Mexican investigative journalist Anabel Hernandez. (Photo courtesy of Heinrich-Böll-Stiftung via Flickr under Creative Commons license. Terms below.)
University of Texas at El Paso
Two events to explore the drug war and its impact on journalists will feature one of Mexico’s leading investigative journalists, Anabel Hernández. Hernández is a household name in her native country for being one of very few journalists willing to take on both the drug war and government corruption.
- What: Mexican investigative journalist Anabel Hernández to speak about drug war and journalism in symposium and lecture
- When: 4-6 p.m. Nov. 11; 4:30-6:30 p.m. Nov. 12
- Where: Tomas Rivera Conference Center Nov. 11; Union Cinema Nov. 12
The first event on Monday, Nov. 11, is a dialogue and symposium titled, “Drug Policy on the Border and Beyond: Dangers Facing Journalists, Obstacles Facing Policy Makers,” with Beto O’Rourke, U.S. Representative; Gilberto Gonzalez, executive director of the Texas Narcotics Officers Association and former DEA agent; Anabel Hernández, investigative journalist; Andrew Kennis, Ph.D., UTEP assistant professor of journalism; and Howard Campbell, professor of anthropology and sociology. Susie Byrd, El Paso city council member, will moderate. The event will take place from 4-6 p.m. at the Tomás Rivera Conference Center.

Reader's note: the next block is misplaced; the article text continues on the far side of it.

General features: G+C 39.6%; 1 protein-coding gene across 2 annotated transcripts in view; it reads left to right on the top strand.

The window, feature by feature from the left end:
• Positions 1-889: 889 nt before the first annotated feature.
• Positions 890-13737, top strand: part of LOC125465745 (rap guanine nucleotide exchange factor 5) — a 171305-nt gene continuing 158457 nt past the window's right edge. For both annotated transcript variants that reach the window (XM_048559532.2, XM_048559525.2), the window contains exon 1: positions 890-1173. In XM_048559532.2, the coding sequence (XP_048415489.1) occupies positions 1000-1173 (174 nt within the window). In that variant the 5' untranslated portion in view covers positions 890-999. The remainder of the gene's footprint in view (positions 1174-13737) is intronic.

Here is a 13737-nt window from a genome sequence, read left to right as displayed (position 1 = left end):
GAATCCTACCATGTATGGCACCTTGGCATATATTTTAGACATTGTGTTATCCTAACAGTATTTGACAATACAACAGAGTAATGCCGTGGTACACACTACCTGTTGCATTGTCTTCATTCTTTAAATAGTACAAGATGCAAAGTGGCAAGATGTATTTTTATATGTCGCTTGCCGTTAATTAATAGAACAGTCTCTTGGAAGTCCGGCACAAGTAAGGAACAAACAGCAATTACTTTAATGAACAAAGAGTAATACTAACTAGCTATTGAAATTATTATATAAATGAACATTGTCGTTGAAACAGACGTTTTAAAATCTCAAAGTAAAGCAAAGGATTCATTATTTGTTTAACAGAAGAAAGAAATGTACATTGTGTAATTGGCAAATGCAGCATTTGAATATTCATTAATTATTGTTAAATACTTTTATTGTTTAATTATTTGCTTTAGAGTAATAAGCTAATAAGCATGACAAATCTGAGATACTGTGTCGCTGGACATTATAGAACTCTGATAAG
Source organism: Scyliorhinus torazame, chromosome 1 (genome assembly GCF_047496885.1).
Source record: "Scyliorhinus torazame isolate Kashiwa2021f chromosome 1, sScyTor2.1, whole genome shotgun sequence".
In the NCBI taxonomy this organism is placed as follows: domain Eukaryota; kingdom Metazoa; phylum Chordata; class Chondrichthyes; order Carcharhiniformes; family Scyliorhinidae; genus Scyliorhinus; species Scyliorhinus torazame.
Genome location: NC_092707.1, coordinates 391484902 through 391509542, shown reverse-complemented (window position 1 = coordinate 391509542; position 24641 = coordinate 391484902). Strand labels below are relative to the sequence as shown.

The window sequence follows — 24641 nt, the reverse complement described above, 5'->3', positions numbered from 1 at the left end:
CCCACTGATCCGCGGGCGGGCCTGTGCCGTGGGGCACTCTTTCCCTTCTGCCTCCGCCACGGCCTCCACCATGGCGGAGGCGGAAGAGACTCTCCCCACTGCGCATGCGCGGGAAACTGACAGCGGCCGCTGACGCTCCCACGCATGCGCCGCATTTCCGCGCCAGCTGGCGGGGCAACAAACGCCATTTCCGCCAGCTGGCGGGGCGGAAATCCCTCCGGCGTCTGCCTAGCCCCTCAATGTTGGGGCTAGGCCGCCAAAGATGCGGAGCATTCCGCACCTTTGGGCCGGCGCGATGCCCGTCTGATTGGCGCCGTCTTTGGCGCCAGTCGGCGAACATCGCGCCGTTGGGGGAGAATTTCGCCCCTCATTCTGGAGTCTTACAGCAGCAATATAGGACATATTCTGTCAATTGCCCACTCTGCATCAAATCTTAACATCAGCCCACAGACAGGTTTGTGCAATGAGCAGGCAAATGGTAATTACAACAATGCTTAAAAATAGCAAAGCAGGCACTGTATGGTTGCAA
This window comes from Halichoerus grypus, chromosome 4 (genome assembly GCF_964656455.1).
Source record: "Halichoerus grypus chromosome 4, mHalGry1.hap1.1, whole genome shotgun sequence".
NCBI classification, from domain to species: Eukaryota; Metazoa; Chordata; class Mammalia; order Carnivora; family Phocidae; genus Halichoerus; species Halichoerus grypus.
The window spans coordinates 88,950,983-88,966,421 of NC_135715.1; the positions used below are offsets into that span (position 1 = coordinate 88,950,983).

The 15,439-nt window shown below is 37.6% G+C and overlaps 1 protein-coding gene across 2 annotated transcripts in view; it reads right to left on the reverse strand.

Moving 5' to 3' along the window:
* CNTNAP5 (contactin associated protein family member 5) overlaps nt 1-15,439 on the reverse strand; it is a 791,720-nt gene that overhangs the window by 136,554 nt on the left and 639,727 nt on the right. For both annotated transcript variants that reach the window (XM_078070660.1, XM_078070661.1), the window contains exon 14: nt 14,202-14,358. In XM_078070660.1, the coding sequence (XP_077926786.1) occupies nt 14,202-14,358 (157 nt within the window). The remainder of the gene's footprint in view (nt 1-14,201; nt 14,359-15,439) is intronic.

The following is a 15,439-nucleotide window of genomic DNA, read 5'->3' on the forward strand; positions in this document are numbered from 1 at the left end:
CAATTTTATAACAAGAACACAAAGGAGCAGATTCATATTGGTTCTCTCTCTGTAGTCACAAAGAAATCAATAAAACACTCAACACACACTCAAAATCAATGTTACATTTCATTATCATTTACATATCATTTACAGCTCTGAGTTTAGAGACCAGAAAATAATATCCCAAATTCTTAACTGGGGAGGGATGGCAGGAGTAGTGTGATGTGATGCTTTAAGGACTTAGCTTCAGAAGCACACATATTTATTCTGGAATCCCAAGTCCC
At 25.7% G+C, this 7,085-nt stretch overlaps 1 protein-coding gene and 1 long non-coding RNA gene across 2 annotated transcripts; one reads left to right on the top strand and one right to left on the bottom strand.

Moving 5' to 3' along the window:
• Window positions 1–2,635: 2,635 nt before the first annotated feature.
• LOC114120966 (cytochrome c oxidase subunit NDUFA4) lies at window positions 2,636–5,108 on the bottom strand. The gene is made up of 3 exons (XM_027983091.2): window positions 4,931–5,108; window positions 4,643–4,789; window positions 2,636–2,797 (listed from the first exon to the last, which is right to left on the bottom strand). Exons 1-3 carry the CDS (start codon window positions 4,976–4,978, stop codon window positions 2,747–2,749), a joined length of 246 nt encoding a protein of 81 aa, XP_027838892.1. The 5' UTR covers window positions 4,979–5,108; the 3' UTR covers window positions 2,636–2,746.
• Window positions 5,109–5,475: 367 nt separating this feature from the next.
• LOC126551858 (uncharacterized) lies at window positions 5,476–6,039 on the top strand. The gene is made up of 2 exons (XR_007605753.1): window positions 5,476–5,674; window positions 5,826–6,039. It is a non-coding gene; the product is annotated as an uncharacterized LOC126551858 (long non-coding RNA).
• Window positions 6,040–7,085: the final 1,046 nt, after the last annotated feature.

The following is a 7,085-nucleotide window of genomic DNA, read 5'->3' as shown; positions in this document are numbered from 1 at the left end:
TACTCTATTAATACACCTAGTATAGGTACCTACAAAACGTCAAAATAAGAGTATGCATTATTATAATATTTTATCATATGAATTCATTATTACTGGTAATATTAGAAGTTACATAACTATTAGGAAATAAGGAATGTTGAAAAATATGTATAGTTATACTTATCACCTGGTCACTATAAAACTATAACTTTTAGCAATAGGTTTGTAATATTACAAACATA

The second event is a talk by Hernández titled, “The Drug War on the Border and Beyond: Covering One of the World’s Most Dangerous Topics,” from 4:30-6:30 p.m. Tuesday, Nov. 12 in the Union Cinema.
Hernández is one of the most renowned investigative journalists in Mexico. Her coverage of government corruption and the drug war has brought her both respect and death threats. Her 2010 bestselling book Los Señores del Narco was recently translated into English as Narcoland: The Mexican Drug Lords and their Godfathers. Her other books include México en Llamas: el legado de Calderón (2013), Los Cómplices del Presidente (2010),Fin de fiesta en los pinos (2006), and La familia presidencial: el gobierno del cambio bajo sospecha del corrupción (2005).
In a 2011 interview with Quien Resulte Responsable, Hernández said her focus on investigative journalism resulted from the corruption she witnessed firsthand after her father’s kidnapping and murder in December 2000. The police were only willing to investigate the crime if her family paid them, she said.
“Corruption grows through silence,” she said. “If journalists of my generation keep silent, if we give up our work for fear or complicity, journalists after us will be condemned to kneel to this corruption. I hope I will live … and see that that never happens.”
Hernández has garnered several prestigious awards. She earned the Mexican National Prize of Journalism in 2001 for her exposé of then-President Vicente Fox’s lavish spending on the presidential cabins that became known as the “Towel Gate” scandal. Her defense and promotion of press freedom, even in the face of great personal risk, resulted in her receipt of the Golden Pen of Freedom Award in 2012.
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